So what makes a camera the awardwinning best in its class? To find out, I asked Panasonic to send me the camera so that I could put it through its paces. Enter the Panasonic Lumix DMC-LX1. The Lumix brand name is said to come from a an amalgam of the words luminance and mix, signifying the meeting of optical technologies supplied by Leica and digital technologies added by Panasonic. This Lumix camera has a Leica-designed 4x DC zoom lens and a decidedly Leica look and feel to it. In many ways the DMCLX1 is reminiscent of the first Leica, which is why I have photographed it alongside one of my Leica 1s which at 80 years old still function perfectly. No wonder todays manufacturers want to emulate the success of the Leica. The first digital feature which makes the Lumix DMC-LX1 stand out is its sensor, which is has a 16:9 widescreen aspect ratio the first digital still camera to use this format. A switch on the lens barrel enables switching to the conventional 3:2 ratio of 35mm film, or the 4:3 Academy format of old film and television screen proportions. But using 4:3 would be like buying a modern widescreen tv set and just watching your old VHS recordings on it, wasting the extra coverage on each side. At the 16:9 setting the camera has 8.4 megapixels 3840 x 2160. Thats slightly more than a Canon EOS 30D DSLR with 3504 x 2336. Mind you, at 499 list including VAT, the DMC-LX1 costs more than some DSLRs. Quality, precision and miniaturisation such as this only comes at a price. However, I have found it as low as 282.44 on the Internet.
CHIP SHOP at May 2006
Copyright 2006 by John Henshall
At the 3:2 setting the sensor delivers 7.1 megapixels. It does this by cropping the image to 3248 pixels long, whilst retaining the 2160 pixel width. At the 4:3 setting the images are 6 megapixels 2880 x 2160 pixels. After initial tests I shot everything at the 16:9 setting, having fun experimenting with the new wider format. Why throw away those lovely pixels? You can crop later if you wish. Turn the camera sideways and you have a new taller 9:16 format. Try doing that with your 16:9 television set! During a recent trip to China, this little beauty lived in my shirts top pocket, from where it was instantly available to capture the unexpected in less time than I could get the DSLR out of its bag. The pictures on the next two pages show how much fun I had pushing the Panasonic Lumix DMC-LX1 right to the limits. Handheld shots of a quarter to half a second at night? It sounds impossible but they really are sharp, thanks to Panasonics Mega Optical Image Stabilisation and a reasonably steady hand. The cameras ability to shoot in any light and mixed light is also very impressive. If you shoot seriously youll undoubtedly want to shoot raw files and this is where most compacts fall down with JPEG only. But not the DMC-LX1. The problem with capturing raw files is that they can take an age to save to the SD memory card. At first I used an Integral SD card and each image took twenty seconds to write to the card. When I switched to one of the latest Lexar Professional 133x cards the write time dropped right down to two seconds. The moral of this story is simple and clear. Dont waste your money on generic cards. Buy the best. They only cost a lttle more. Youre a professional, you need the best. Any less is a false economy. Another big plus for the professional is PASM on the DMC-LX1s dial Programme, Aperture priority, Shutter priority and Manual modes. And this is real Manual control. Its easy to set aperture and shutter speed by nudging the joystick on the back of the camera. The LCD actually gives a live preview of what the image will look like at the selected manual settings. And would you believe it there are viewfinder grid lines and a histogram too. The Panasonic Lumix DMC-LX1 is a serious piece of truly professional equipment. Its exactly the compact digital camera weve all been dreaming about. And now that dream is alive.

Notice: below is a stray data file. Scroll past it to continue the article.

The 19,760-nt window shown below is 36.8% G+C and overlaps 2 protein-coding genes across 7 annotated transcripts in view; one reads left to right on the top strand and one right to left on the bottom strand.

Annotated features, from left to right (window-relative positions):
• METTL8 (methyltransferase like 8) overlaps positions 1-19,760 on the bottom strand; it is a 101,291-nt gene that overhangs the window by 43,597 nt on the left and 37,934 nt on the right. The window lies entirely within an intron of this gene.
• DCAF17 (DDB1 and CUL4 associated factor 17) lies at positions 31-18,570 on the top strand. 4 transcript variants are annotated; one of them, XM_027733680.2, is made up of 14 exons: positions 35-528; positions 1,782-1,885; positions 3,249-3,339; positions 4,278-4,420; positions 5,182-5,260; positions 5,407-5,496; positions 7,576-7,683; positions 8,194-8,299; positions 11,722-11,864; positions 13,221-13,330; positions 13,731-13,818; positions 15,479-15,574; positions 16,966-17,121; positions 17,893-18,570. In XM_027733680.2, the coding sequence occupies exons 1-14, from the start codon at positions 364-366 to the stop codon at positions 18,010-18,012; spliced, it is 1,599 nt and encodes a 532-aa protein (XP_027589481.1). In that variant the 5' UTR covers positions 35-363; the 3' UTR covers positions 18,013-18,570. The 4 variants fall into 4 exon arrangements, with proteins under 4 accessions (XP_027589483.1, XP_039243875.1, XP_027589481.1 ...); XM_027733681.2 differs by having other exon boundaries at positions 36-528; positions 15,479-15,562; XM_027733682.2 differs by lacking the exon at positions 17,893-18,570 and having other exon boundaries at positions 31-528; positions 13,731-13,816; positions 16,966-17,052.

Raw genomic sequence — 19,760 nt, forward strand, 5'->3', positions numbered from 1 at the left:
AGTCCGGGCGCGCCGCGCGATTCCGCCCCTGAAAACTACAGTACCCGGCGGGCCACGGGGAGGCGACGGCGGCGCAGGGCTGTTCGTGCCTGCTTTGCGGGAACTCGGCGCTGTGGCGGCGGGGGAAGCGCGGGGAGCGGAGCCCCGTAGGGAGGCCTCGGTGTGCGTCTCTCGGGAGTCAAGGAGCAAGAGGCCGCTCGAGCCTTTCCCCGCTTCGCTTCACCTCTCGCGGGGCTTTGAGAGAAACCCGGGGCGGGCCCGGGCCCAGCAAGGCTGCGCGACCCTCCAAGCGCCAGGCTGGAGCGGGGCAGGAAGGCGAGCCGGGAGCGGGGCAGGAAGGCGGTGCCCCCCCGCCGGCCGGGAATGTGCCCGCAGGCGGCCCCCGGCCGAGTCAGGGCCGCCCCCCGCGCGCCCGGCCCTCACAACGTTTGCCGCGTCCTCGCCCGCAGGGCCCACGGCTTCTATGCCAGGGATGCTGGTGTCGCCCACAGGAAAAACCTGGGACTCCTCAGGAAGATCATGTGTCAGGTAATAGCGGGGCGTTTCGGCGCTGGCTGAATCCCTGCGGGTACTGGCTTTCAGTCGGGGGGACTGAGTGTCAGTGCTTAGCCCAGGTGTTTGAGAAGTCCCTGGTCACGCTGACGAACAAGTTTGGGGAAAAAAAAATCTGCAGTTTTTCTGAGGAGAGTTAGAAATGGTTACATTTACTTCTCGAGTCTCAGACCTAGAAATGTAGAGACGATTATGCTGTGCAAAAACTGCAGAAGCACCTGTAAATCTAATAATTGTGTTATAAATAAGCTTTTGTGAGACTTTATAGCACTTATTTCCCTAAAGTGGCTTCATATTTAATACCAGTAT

The DMC-LX1 has the ability to record raw images, as well as JPEGs and TIFFs, and for me this is one of its most important advantages. Set the camera Quality to RAW and in fact it saves both raw and JPEG versions useful for a quick look. The on-board JPEG processing is very good but cannot compare with a raw file carefully processed in Adobe Photoshop CS2 using Camera Raw. That is how all my DMC-LX1 images were processed.